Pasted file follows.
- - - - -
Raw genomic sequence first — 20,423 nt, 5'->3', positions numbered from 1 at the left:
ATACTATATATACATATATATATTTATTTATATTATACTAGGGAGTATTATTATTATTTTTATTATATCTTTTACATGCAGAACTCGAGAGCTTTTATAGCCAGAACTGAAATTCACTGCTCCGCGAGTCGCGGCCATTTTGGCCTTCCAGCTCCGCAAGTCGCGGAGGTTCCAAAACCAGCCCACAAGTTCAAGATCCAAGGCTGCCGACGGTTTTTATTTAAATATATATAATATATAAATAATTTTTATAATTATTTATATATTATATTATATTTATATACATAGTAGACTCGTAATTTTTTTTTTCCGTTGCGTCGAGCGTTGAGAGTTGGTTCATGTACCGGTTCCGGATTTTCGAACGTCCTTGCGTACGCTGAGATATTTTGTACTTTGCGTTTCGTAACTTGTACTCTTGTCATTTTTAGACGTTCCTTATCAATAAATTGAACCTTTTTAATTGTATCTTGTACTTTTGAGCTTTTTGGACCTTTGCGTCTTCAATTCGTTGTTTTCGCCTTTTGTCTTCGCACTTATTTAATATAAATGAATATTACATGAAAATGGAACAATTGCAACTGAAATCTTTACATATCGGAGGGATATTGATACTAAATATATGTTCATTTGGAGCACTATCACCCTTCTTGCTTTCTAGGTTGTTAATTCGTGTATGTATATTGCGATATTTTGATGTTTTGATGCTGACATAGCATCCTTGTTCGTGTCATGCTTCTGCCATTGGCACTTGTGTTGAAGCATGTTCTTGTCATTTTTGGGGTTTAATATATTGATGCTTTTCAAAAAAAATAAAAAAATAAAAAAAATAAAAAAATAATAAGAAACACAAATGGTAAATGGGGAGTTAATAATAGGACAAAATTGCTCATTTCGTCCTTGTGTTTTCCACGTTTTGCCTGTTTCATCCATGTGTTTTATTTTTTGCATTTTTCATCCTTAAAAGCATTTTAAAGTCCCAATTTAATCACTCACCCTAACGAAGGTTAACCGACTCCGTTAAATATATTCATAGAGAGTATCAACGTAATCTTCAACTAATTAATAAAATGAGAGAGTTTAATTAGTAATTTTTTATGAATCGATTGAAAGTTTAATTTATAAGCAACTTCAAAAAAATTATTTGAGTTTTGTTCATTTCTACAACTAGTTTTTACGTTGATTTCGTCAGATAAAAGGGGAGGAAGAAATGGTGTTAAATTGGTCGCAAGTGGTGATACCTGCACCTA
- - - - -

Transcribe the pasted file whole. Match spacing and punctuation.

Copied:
Raw genomic sequence first — 20,423 nt, 5'->3', positions numbered from 1 at the left:
ATACTATATATACATATATATATTTATTTATATTATACTAGGGAGTATTATTATTATTTTTATTATATCTTTTACATGCAGAACTCGAGAGCTTTTATAGCCAGAACTGAAATTCACTGCTCCGCGAGTCGCGGCCATTTTGGCCTTCCAGCTCCGCAAGTCGCGGAGGTTCCAAAACCAGCCCACAAGTTCAAGATCCAAGGCTGCCGACGGTTTTTATTTAAATATATATAATATATAAATAATTTTTATAATTATTTATATATTATATTATATTTATATACATAGTAGACTCGTAATTTTTTTTTTCCGTTGCGTCGAGCGTTGAGAGTTGGTTCATGTACCGGTTCCGGATTTTCGAACGTCCTTGCGTACGCTGAGATATTTTGTACTTTGCGTTTCGTAACTTGTACTCTTGTCATTTTTAGACGTTCCTTATCAATAAATTGAACCTTTTTAATTGTATCTTGTACTTTTGAGCTTTTTGGACCTTTGCGTCTTCAATTCGTTGTTTTCGCCTTTTGTCTTCGCACTTATTTAATATAAATGAATATTACATGAAAATGGAACAATTGCAACTGAAATCTTTACATATCGGAGGGATATTGATACTAAATATATGTTCATTTGGAGCACTATCACCCTTCTTGCTTTCTAGGTTGTTAATTCGTGTATGTATATTGCGATATTTTGATGTTTTGATGCTGACATAGCATCCTTGTTCGTGTCATGCTTCTGCCATTGGCACTTGTGTTGAAGCATGTTCTTGTCATTTTTGGGGTTTAATATATTGATGCTTTTCAAAAAAAATAAAAAAATAAAAAAAATAAAAAAATAATAAGAAACACAAATGGTAAATGGGGAGTTAATAATAGGACAAAATTGCTCATTTCGTCCTTGTGTTTTCCACGTTTTGCCTGTTTCATCCATGTGTTTTATTTTTTGCATTTTTCATCCTTAAAAGCATTTTAAAGTCCCAATTTAATCACTCACCCTAACGAAGGTTAACCGACTCCGTTAAATATATTCATAGAGAGTATCAACGTAATCTTCAACTAATTAATAAAATGAGAGAGTTTAATTAGTAATTTTTTATGAATCGATTGAAAGTTTAATTTATAAGCAACTTCAAAAAAATTATTTGAGTTTTGTTCATTTCTACAACTAGTTTTTACGTTGATTTCGTCAGATAAAAGGGGAGGAAGAAATGGTGTTAAATTGGTCGCAAGTGGTGATACCTGCACCTA